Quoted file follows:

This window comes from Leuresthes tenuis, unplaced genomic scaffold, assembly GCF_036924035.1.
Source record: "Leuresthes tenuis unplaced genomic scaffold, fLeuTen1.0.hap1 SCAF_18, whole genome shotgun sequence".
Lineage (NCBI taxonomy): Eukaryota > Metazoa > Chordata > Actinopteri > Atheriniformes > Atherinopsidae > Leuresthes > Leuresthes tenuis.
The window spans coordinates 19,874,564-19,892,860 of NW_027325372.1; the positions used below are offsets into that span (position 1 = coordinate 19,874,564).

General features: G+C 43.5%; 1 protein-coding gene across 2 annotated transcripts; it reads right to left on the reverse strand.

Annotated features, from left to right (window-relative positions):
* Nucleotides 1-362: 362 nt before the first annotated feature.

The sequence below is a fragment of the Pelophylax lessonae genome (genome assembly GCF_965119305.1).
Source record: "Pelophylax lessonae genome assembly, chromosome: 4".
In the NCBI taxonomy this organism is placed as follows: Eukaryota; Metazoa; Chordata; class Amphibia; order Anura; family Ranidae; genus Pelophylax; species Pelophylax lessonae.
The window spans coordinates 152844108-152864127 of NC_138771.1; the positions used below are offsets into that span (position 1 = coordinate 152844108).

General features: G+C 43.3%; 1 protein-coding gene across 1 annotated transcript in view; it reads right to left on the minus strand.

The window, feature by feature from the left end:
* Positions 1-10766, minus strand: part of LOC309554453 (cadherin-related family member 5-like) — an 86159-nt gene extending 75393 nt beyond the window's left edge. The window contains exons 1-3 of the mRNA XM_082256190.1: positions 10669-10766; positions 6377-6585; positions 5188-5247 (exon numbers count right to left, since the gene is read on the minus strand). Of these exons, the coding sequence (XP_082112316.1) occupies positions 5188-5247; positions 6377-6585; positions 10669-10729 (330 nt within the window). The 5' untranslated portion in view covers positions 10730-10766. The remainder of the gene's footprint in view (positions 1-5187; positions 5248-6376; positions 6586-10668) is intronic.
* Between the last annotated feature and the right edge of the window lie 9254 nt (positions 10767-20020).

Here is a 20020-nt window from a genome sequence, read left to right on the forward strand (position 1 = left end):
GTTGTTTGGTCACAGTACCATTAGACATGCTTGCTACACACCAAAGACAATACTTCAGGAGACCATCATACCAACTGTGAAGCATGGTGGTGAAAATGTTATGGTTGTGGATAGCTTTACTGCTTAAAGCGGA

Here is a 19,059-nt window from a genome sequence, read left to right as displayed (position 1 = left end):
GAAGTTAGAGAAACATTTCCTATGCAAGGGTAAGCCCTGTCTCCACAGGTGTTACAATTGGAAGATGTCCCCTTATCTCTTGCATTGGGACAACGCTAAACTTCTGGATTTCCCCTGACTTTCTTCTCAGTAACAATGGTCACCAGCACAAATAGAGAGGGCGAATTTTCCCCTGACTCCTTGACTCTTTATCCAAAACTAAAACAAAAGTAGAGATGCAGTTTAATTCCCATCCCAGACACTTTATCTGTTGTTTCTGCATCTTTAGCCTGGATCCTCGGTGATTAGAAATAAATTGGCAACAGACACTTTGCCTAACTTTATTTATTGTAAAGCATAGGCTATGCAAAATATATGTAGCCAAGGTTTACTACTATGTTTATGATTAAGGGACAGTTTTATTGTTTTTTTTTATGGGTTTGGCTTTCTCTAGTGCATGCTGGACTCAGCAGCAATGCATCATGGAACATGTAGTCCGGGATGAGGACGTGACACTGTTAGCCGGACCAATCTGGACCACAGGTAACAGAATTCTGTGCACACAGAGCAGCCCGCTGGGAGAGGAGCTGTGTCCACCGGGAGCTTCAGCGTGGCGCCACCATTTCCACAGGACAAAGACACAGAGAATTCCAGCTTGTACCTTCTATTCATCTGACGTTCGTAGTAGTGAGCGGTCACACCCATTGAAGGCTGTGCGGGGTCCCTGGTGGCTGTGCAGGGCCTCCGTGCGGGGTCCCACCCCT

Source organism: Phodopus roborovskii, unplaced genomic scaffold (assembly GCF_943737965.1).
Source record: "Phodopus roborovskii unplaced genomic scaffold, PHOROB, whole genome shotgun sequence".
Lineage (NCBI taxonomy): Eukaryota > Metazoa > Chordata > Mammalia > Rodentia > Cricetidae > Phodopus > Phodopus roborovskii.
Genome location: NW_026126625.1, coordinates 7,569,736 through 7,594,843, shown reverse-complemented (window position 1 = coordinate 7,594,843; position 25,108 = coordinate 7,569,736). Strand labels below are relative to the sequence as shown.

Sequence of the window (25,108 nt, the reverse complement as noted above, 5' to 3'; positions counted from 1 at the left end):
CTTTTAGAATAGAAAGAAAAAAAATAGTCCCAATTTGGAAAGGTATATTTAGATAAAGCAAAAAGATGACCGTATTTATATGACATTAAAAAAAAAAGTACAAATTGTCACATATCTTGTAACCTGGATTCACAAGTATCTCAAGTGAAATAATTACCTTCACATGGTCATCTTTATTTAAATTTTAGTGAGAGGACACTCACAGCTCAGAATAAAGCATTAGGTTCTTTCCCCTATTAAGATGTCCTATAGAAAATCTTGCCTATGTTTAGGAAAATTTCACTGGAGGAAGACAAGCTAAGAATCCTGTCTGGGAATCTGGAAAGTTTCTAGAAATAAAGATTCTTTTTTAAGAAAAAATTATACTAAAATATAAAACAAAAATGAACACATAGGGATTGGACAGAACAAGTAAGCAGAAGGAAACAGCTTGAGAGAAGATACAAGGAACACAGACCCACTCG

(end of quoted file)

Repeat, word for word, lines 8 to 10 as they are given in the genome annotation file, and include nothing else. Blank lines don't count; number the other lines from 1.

The sequence below is a fragment of the Pelophylax lessonae genome (genome assembly GCF_965119305.1).
Source record: "Pelophylax lessonae genome assembly, chromosome: 4".
In the NCBI taxonomy this organism is placed as follows: Eukaryota; Metazoa; Chordata; class Amphibia; order Anura; family Ranidae; genus Pelophylax; species Pelophylax lessonae.